A statement from Hygeia Hospital said the former king suffered a stroke and complications from other health problems.
he was the last ruler of the 19th century The family dynasty’s ties to Greece were tenuous, but it sought legitimacy from wider genealogical ties to European royalty.
He has lived in London for decades and is a cousin of King Charles III, godfather to Prince William and part of the extended family of the Greek-born Prince Philip. The ex-king traveled as Constantine de Grecia and held a Danish passport because his family shared blood with a branch of the Danish royal family—plus, he also Married to former Danish princess Ann-Marie. His younger sister Sofia is the wife of former King Juan Carlos of Spain.
But for Greeks, he remains deeply embedded in the history of a right-wing dictatorship from 1967 to 1974, whose ruthless crackdown on opposition still resonates as a disturbing memory in the country’s political and cultural life.
Events began to unfold in 1965 when the young king fell out with Prime Minister Georgios Papandreou, leading to the downfall of his government. This political crisis – still known in Greece as “apostate” – began a period of unrest and caretaker government.
“I don’t want you, take your mother away!” protesters chanted the king and his mother, Queen Frederica, in 1965.
Ongoing political turmoil is used by a group of Greek military officers as a reason to take control of the country April 1967. The “colons” were also known to fear that the king would preemptively bring his supporters to power.
In desperation, he agreed to formally appoint the military junta as Greece’s new leader. The king and his family then moved to northern Greece in an attempt to lead a counter-coup. The plan failed, and the family fled to Rome, later settling in London.
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“That was the worst day of my life,” he said of leaving Greece in a 2015 memoir published by Greek newspaper To Vima. “That day, I saw my first gray hair.”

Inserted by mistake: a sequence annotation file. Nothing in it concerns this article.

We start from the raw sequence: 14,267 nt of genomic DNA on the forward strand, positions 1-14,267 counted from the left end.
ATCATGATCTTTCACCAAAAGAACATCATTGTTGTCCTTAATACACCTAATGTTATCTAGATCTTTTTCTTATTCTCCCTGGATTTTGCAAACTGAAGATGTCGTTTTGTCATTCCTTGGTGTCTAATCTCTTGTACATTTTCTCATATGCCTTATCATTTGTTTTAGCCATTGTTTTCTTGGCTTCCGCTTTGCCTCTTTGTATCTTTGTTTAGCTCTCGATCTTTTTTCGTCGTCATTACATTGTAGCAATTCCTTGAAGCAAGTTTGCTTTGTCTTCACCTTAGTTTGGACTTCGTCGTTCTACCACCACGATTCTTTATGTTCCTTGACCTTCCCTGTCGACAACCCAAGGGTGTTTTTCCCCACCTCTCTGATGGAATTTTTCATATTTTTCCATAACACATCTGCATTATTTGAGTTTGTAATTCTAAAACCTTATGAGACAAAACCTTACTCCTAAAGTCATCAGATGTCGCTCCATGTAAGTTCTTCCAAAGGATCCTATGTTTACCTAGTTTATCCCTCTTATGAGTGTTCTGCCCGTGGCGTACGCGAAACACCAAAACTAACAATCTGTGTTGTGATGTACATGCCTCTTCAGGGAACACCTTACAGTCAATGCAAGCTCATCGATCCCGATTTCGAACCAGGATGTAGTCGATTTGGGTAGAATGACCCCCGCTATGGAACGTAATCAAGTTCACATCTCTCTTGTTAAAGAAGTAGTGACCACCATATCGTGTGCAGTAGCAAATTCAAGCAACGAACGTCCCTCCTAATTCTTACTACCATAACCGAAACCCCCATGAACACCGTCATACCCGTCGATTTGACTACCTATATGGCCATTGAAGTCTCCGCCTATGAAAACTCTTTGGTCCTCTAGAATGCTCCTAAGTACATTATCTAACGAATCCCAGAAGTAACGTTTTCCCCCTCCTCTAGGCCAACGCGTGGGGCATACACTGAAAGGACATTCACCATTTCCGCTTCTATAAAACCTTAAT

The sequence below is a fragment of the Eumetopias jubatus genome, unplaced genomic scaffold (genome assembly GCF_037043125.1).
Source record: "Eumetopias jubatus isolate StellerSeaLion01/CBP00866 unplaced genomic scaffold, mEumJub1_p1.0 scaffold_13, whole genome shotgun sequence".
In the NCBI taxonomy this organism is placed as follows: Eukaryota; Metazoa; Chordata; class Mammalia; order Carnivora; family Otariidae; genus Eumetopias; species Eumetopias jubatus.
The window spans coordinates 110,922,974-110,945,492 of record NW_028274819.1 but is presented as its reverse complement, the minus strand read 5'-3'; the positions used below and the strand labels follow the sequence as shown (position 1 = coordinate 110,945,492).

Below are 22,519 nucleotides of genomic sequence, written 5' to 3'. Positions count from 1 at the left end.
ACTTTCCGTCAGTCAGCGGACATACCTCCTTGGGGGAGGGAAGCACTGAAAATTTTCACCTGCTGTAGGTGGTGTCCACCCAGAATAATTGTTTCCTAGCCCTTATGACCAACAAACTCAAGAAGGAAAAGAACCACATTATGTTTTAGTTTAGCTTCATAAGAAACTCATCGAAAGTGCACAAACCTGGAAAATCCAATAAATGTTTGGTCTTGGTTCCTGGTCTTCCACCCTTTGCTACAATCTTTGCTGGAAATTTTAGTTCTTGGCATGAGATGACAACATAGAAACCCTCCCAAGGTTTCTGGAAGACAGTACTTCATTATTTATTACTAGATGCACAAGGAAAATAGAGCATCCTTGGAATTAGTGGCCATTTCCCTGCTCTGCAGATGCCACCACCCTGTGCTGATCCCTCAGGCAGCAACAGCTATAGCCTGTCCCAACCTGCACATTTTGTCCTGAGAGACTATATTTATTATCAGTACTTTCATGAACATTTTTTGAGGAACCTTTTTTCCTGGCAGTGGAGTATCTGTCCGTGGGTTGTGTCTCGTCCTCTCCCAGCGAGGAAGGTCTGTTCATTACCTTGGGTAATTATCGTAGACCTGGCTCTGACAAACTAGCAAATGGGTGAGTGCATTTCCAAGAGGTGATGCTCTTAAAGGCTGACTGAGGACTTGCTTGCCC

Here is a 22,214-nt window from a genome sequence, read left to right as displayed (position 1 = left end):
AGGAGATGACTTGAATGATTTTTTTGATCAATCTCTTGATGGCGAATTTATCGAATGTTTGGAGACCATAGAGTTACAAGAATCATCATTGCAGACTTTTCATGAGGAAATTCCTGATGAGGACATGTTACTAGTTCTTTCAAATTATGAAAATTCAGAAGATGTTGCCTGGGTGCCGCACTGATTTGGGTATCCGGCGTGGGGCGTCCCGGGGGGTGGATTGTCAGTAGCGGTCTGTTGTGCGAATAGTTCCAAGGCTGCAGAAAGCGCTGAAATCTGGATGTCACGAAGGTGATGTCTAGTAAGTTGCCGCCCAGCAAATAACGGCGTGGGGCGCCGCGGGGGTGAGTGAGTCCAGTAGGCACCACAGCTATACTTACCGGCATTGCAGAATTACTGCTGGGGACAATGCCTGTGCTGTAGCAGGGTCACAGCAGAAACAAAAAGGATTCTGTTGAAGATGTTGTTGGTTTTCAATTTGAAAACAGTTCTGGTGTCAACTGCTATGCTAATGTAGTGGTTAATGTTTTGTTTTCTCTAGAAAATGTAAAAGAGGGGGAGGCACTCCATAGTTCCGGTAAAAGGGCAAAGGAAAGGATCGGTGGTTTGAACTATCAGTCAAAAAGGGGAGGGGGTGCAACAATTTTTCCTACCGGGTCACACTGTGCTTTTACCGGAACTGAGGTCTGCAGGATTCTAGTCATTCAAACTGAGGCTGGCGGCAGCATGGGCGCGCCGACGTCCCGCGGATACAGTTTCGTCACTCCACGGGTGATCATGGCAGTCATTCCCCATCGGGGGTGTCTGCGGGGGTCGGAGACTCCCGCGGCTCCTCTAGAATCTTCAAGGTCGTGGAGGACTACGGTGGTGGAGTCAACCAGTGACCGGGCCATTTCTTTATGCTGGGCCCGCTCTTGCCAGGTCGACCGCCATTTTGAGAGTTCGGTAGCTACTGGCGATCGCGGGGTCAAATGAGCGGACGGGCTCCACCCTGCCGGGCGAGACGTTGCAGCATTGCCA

Some officers of the Greek navy remained loyal to him and tried again in 1973 against the junta. The military ruler abolished the monarchy – though he continued to claim that he was the rightful monarch of Greece.
The leader of the junta, George Papadopoulos, called the former king a “collaborator of foreign powers and murderers”.
After the fall of the dictatorship in 1974 — following a military crisis with Turkey as Greece tried to unite with the island nation of Cyprus — he sought a dramatic return. Political leaders advised him to wait, fearing he would undermine efforts to restore democracy. Instead, a referendum was held on whether to restore the monarchy.
On the eve of the vote, the former king appeared confident. The result “will bring me and my family home”, he said in London. However, nearly 70% of the vote was against reestablishing the royal family. The prime minister, Constantine Karamanlis, was quoted as saying that the electorate had saved the country from vicious growth.
The former king did not return to Greece until 1981, after he was granted a five-hour visit to bury his mother in the family cemetery at the former royal palace in Tatoi, north of Athens. (The Greek government has announced that the remains of former kings will also be buried here.)